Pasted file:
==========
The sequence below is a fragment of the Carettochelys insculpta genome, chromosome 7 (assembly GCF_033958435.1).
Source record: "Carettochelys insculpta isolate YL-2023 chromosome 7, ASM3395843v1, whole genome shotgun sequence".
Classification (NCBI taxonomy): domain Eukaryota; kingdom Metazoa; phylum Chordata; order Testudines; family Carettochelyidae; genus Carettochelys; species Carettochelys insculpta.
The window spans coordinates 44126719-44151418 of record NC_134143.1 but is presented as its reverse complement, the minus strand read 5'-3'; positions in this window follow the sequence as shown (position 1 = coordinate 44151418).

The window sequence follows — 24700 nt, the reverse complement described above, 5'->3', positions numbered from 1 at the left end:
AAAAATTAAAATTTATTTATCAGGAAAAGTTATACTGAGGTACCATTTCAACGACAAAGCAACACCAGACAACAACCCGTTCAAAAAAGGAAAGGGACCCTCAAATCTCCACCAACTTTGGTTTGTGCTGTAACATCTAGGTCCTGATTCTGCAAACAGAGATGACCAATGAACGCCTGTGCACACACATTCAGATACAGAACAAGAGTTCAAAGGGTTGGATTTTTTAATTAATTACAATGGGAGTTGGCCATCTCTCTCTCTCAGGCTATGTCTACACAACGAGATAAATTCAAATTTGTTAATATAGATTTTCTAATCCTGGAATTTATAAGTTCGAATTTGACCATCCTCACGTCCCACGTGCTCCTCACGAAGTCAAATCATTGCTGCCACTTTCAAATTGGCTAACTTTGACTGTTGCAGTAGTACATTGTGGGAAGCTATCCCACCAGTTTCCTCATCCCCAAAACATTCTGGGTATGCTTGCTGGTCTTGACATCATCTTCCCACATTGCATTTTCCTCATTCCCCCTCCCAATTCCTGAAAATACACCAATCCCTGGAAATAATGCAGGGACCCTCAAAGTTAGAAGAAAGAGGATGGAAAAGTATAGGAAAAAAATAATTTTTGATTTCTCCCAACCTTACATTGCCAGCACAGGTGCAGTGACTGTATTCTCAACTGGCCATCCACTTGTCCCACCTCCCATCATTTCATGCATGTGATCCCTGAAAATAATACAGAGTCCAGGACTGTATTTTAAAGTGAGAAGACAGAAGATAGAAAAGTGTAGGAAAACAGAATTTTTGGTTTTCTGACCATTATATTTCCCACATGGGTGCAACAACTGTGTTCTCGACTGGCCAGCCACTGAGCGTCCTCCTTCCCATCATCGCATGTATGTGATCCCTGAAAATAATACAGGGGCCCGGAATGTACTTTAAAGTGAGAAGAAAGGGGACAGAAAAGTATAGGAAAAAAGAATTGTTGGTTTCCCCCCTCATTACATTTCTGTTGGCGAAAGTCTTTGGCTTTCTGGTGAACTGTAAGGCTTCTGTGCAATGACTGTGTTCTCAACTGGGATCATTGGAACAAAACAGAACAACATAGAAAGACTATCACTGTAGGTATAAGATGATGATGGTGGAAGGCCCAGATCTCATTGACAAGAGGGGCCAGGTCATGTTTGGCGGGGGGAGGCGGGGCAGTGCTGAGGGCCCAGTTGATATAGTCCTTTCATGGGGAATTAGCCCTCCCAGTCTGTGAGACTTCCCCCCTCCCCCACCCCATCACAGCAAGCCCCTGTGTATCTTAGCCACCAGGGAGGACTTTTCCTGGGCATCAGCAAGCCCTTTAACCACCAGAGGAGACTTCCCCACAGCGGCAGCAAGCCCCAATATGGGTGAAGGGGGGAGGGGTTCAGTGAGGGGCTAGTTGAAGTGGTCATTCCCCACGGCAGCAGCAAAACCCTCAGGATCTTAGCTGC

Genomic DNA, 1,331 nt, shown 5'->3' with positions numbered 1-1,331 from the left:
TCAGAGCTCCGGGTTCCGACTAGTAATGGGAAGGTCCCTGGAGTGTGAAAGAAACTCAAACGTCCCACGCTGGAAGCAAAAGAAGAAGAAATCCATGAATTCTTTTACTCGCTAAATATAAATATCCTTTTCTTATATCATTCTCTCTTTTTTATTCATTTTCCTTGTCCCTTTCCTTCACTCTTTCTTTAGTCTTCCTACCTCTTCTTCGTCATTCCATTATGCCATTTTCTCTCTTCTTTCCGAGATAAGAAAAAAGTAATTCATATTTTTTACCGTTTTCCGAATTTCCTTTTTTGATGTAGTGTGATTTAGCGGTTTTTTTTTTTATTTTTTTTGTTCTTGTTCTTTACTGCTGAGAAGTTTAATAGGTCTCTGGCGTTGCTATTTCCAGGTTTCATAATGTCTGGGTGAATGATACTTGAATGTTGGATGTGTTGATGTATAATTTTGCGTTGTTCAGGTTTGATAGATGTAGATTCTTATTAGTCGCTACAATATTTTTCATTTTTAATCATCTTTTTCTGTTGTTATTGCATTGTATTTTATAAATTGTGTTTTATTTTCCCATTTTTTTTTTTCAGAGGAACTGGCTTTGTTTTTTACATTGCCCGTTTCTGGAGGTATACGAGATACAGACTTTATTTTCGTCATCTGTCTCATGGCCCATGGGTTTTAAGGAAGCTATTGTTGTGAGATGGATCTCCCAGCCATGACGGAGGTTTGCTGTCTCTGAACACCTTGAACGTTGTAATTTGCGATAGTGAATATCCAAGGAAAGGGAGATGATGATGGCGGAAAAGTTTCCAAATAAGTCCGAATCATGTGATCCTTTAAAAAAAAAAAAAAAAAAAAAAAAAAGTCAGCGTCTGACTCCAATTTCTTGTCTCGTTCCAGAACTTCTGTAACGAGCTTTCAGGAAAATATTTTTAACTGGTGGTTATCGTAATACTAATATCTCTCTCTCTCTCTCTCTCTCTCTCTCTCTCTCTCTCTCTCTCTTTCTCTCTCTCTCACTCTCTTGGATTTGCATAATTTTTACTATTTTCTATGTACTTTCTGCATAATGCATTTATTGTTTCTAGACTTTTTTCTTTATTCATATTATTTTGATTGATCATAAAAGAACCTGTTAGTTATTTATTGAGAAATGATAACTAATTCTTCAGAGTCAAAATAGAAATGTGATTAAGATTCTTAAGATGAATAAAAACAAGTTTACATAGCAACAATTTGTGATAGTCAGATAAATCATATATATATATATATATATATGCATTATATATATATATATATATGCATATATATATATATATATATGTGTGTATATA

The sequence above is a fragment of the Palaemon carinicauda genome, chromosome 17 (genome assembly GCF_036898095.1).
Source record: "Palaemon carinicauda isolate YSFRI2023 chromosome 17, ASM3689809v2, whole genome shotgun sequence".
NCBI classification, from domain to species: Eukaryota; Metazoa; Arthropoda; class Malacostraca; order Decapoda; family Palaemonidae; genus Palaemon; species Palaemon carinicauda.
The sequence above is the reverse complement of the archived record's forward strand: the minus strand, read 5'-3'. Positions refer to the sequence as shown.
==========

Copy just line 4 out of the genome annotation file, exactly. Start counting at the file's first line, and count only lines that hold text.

The window spans coordinates 44126719-44151418 of record NC_134143.1 but is presented as its reverse complement, the minus strand read 5'-3'; positions in this window follow the sequence as shown (position 1 = coordinate 44151418).